Traverse City Record-Eagle

October 25, 2013

TSO brings 'Frankenstein' to life on big screen

BY MARTA HEPLER DRAHOS mdrahos@record-eagle
Traverse City Record-Eagle

---- — TRAVERSE CITY — Michael Shapiro is a big fan of the 1931 Universal Pictures horror film “Frankenstein.” There’s just one thing missing, he said: a music track.

“In the early days of the talkies they did not have the technology to have a music track,” said the New York-based composer, pianist and conductor, who set out to right that wrong by creating a score to accompany the film.

Shapiro will conduct members of the Traverse Symphony Orchestra in two live performances of the film score — all 2,000 measures of it, including an overture — to the original version of the movie on the big screen. The shows begin at 6 and 7:45 p.m. Wednesday at the State Theater in downtown Traverse City.

Director James Whale's adaptation of the Gothic Mary Shelly novel stars Colin Clive and Boris Karloff as a scientist obsessed with assembling a living being from parts of exhumed corpses, and the monster he creates. It became an instant horror classic when it premiered in Santa Barbara in 1931, according to Turner Classic Movies, which typically airs the movie around Halloween. The 70-minute screen version is still regarded as one of the most iconic horror films in movie history.

The TSO will perform alongside the restored, 75th Anniversary Edition on DVD, which includes two original scenes later cut from the film.

“It’s a classical movie but a contemporary composition, which gives it a completely different kind of emotional underpinning,” said Shapiro, who composes opera, symphonic, chamber and choral works as well as scores for documentaries like a series of upcoming specials for "Dateline NBC."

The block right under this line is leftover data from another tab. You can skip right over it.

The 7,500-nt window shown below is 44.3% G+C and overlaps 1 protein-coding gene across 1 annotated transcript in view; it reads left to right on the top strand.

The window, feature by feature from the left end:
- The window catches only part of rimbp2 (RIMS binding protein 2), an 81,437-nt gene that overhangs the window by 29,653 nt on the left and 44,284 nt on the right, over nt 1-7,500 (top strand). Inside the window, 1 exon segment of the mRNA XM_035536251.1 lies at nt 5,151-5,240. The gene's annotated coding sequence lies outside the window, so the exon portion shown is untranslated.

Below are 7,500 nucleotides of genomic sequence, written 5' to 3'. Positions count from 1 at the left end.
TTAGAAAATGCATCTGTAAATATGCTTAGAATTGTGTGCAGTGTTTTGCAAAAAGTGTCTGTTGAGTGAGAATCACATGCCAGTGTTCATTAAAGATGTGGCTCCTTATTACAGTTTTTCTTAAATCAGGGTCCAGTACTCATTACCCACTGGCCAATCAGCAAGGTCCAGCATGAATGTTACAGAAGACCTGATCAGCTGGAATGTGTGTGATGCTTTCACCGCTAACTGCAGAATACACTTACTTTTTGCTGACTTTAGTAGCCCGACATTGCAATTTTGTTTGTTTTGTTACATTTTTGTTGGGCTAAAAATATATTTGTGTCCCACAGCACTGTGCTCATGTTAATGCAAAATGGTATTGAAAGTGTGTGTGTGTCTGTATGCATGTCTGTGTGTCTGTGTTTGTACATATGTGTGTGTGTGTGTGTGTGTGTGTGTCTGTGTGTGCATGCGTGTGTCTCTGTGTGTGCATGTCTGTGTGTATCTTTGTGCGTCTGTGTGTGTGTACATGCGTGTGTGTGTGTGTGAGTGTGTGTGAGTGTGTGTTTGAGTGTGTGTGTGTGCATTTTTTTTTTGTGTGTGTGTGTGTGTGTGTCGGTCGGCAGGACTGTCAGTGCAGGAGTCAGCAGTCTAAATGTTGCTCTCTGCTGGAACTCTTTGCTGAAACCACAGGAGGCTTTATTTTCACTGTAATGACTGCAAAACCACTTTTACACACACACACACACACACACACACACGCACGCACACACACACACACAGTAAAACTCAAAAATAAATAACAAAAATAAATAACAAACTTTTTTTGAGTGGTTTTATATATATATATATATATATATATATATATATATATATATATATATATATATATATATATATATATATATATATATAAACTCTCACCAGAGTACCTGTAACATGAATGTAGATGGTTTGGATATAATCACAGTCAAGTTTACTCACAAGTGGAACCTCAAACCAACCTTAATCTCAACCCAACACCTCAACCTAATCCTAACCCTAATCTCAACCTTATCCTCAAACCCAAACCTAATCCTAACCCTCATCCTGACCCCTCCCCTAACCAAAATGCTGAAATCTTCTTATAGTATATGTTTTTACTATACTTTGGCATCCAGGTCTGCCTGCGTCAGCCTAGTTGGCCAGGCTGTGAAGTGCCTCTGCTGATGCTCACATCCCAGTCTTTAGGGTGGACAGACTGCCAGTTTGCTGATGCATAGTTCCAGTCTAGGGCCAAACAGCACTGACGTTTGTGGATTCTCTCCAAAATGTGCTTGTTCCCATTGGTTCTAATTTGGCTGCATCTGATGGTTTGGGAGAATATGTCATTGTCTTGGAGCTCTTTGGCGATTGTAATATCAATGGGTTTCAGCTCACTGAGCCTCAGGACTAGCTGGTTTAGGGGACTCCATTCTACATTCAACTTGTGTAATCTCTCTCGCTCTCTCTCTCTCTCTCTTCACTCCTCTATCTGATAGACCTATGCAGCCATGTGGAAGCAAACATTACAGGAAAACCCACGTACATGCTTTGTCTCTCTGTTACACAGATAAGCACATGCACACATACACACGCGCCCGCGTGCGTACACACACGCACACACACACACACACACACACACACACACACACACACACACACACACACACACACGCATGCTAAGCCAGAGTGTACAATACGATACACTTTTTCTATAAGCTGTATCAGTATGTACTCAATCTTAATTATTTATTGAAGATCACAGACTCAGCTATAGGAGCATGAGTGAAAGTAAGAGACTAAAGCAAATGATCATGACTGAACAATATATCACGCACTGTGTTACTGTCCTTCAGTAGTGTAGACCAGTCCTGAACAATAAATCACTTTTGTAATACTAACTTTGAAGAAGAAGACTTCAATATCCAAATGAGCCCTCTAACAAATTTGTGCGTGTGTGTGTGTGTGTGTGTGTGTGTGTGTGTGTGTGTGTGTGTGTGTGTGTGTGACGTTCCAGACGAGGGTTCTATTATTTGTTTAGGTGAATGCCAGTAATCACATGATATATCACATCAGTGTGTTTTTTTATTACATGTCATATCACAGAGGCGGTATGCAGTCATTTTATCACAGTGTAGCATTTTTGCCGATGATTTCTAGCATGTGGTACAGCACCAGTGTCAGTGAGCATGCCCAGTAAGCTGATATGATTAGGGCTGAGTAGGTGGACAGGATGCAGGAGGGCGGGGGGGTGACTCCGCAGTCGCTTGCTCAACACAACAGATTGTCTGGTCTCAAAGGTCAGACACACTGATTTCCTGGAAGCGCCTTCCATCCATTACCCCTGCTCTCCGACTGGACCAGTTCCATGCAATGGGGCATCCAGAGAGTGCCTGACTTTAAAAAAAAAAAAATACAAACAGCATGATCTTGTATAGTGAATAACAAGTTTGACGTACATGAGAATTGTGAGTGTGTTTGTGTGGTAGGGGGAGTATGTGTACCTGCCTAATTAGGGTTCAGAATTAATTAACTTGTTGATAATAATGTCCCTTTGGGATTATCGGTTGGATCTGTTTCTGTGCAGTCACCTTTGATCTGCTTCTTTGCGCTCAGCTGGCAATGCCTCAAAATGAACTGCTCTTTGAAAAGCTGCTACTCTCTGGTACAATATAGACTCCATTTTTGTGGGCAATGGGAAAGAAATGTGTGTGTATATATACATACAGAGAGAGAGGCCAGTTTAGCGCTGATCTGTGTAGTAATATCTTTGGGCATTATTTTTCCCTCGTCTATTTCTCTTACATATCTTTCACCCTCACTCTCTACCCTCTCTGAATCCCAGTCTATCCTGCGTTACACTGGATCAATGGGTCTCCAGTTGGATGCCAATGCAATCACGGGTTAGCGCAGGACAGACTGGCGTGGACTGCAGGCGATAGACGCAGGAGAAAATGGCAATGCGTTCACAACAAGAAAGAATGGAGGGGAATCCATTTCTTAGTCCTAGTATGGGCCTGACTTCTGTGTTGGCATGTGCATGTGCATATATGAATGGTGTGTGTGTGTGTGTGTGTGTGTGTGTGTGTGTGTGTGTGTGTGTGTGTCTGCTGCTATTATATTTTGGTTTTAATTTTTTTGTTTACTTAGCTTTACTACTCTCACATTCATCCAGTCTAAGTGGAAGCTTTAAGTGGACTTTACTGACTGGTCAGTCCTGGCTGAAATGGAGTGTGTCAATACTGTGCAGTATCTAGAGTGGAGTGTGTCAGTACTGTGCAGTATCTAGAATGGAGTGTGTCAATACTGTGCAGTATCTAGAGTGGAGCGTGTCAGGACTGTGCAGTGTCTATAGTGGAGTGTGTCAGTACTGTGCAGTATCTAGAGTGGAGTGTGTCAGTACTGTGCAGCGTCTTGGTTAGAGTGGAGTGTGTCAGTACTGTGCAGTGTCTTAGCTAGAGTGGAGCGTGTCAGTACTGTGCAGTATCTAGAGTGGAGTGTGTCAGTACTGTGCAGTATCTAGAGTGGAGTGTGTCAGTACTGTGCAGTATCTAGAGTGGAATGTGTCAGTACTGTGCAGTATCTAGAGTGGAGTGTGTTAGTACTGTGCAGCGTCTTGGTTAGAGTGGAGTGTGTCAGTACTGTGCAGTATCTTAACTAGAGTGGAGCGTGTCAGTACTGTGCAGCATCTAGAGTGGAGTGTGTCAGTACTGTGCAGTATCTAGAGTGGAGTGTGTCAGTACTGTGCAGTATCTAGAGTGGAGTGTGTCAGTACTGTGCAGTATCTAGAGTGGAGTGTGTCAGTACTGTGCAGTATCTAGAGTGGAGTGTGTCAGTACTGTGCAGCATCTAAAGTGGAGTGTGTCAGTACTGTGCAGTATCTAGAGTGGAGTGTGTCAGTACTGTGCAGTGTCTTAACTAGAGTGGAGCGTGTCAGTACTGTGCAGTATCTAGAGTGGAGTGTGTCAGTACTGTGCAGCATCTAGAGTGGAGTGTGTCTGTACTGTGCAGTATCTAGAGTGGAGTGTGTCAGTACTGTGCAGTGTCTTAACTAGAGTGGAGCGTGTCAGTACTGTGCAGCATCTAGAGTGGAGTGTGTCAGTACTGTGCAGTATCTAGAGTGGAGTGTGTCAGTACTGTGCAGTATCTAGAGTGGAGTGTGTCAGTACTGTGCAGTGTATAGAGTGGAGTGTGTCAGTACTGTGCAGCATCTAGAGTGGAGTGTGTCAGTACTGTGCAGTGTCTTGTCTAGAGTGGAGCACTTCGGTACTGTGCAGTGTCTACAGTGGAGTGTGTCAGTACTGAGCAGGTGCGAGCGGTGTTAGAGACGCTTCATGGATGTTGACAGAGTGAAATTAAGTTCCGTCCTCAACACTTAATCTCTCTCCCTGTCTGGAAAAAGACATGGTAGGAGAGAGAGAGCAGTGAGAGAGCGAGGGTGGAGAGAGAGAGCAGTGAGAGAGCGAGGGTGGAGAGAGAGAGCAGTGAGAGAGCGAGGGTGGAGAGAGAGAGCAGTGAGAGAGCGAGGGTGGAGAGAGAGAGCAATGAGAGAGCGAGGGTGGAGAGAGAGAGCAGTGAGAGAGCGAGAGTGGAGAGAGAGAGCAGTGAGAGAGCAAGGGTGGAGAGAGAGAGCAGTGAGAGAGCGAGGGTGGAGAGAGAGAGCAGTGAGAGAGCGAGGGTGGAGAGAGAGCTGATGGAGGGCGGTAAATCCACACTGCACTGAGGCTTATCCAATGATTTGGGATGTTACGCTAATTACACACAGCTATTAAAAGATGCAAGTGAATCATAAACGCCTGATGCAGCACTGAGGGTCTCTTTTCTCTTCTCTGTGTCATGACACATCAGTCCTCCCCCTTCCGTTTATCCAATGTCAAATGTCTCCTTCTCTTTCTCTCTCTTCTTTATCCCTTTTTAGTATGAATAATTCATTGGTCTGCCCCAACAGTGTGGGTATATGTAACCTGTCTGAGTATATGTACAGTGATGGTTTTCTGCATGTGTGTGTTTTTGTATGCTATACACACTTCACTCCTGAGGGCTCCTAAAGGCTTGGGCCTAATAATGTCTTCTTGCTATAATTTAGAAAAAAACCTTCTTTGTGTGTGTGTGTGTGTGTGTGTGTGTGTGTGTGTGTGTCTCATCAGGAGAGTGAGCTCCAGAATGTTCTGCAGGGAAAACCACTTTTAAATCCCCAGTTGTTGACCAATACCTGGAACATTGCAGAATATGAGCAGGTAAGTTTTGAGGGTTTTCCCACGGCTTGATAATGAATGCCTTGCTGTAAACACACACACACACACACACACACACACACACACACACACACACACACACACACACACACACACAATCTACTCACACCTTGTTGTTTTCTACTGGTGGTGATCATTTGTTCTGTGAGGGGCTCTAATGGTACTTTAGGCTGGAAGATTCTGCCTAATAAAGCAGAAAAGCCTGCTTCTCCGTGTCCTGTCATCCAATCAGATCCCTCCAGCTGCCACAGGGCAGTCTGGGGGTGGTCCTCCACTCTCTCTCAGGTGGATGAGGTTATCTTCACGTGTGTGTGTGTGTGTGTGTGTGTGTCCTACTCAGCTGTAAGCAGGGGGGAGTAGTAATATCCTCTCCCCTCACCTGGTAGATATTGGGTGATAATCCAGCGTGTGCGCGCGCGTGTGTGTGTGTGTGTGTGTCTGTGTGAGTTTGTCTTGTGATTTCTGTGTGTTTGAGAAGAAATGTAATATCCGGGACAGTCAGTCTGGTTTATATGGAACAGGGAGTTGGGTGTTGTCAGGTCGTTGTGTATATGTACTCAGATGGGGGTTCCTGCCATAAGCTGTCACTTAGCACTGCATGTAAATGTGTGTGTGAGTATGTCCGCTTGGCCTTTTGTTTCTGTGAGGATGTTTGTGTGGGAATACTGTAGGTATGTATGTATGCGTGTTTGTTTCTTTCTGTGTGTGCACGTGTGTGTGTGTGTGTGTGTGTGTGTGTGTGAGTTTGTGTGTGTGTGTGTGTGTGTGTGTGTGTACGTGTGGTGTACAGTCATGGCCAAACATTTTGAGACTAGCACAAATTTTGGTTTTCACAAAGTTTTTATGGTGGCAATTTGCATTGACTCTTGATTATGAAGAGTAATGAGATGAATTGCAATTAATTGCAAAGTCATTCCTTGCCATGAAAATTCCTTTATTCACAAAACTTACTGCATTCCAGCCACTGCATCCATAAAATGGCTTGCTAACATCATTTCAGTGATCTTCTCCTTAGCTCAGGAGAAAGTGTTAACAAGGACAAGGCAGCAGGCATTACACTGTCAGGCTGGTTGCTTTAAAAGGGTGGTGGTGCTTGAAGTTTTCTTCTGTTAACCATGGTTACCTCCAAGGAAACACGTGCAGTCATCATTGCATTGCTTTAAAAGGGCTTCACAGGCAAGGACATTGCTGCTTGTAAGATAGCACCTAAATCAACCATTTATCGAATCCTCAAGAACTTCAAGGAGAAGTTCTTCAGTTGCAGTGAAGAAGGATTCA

The art deco-style State Theater is the perfect setting for the 1931 film, and musicians will dress accordingly, said Rick Jaissle, TSO manager of operations and orchestra personnel.

“We’re going to go with 1930s chic, formal,” Jaissle said. “And if (the audience) wants to dress up in black tie, I think this is a perfect occasion. Back then, people dressed up to go out.”

Just don’t expect Shapiro’s original score to come out of the 1930s mold, he said.

“It is very atmospheric but it’s definitely of the 20th, 21st century. But believe me, it fits ‘Frankenstein.’ It’s chilling modern music. A lot of the effects that modern composers use are ideal for film scores now,” he said.

Shapiro said audiences shouldn’t confuse the performances with silent movies with orchestral accompaniment. The music goes in and out of dialogue like other screen scores, he said.

“Unlike opera, where you overwhelm the stage with music, here you’re operating so you're not overpowering what's happening on the screen. After a while, (audiences) forget it’s a live orchestra,” he said.

Jaissle said the 15-piece TSO orchestra has been passing around a CD of the score played on synthesizer as members practice their parts. But they’ll have to resist the temptation to sneak a peek at the screen when they rehearse and perform to the movie Wednesday.

“It’s a challenge. But the way they’re seated they’d have to get out of their chairs and turn around to see it,” he said, adding that the front two rows of theater seats will be removed to accommodate the musicians in front of the stage. “Shapiro’s written the score but he still has to watch it to cue what happens when.”

In fact, Shapiro watched the film “continually” over the six weeks during which he wrote the score for the 2002 opening of The Film Society of Lincoln Center's Jacob Burns Film Center near his hometown of Chappaqua, N.Y. — and several times since while conducting it. So far the score has received nearly 20 performances around the country, he said.

“I know every frame,” he said.

Tickets for the TSO shows are $20 online at or at the symphony box office, 947-7120. Students and first-time attendees get in for half-price.